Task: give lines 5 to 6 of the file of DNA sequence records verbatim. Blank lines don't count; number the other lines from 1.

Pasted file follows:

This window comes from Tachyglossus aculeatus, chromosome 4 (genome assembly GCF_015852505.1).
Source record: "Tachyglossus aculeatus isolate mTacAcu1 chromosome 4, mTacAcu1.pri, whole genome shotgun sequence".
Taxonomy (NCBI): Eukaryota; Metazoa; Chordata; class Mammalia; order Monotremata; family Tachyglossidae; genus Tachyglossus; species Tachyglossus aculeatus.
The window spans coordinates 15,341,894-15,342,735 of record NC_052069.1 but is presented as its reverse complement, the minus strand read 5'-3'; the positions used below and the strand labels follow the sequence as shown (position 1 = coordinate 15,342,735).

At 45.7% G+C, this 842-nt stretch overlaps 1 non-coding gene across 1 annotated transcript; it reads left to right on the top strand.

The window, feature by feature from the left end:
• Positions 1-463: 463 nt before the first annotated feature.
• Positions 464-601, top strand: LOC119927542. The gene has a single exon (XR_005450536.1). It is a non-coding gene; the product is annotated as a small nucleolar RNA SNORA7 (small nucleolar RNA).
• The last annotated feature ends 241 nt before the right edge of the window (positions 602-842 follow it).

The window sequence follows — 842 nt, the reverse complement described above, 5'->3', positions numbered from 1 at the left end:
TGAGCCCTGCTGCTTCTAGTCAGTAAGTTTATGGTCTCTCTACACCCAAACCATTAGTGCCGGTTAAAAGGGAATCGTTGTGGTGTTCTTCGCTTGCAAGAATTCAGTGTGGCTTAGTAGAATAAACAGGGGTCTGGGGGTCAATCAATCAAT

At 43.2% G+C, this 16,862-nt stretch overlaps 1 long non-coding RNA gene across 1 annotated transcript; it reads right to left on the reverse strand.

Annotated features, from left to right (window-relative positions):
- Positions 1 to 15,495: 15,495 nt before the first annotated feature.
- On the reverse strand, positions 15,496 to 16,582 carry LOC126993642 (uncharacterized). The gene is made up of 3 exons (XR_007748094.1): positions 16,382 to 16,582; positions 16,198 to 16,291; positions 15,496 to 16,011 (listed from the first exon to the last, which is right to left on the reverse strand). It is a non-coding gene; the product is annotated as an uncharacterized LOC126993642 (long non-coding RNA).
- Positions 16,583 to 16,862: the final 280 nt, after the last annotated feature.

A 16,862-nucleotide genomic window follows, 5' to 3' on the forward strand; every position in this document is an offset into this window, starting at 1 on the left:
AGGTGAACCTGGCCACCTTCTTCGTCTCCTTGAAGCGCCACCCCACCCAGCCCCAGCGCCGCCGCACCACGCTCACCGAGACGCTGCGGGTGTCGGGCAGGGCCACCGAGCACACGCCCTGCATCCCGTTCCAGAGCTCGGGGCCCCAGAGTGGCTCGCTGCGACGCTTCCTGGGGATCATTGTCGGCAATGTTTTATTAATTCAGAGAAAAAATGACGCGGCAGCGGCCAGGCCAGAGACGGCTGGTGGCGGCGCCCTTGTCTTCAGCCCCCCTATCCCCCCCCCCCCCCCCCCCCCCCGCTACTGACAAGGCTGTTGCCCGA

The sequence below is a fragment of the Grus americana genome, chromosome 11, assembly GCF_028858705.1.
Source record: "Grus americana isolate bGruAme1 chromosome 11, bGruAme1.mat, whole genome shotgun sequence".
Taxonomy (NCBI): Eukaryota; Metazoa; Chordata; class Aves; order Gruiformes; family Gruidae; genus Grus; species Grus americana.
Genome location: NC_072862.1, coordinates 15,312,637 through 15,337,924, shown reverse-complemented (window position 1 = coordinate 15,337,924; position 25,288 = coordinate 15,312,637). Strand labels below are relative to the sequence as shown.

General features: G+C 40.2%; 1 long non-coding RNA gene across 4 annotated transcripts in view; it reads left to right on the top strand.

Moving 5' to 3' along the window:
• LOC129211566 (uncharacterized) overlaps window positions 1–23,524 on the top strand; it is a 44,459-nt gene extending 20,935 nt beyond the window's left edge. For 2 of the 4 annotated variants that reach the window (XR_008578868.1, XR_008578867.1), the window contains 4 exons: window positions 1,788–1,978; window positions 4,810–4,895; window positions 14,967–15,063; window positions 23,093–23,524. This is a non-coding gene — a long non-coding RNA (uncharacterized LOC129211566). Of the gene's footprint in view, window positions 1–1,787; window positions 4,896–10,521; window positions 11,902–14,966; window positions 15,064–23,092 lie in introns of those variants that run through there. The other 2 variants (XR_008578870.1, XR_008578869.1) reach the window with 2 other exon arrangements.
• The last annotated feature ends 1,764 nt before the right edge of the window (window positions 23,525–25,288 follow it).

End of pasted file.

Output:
At 45.7% G+C, this 842-nt stretch overlaps 1 non-coding gene across 1 annotated transcript; it reads left to right on the top strand.

The window, feature by feature from the left end: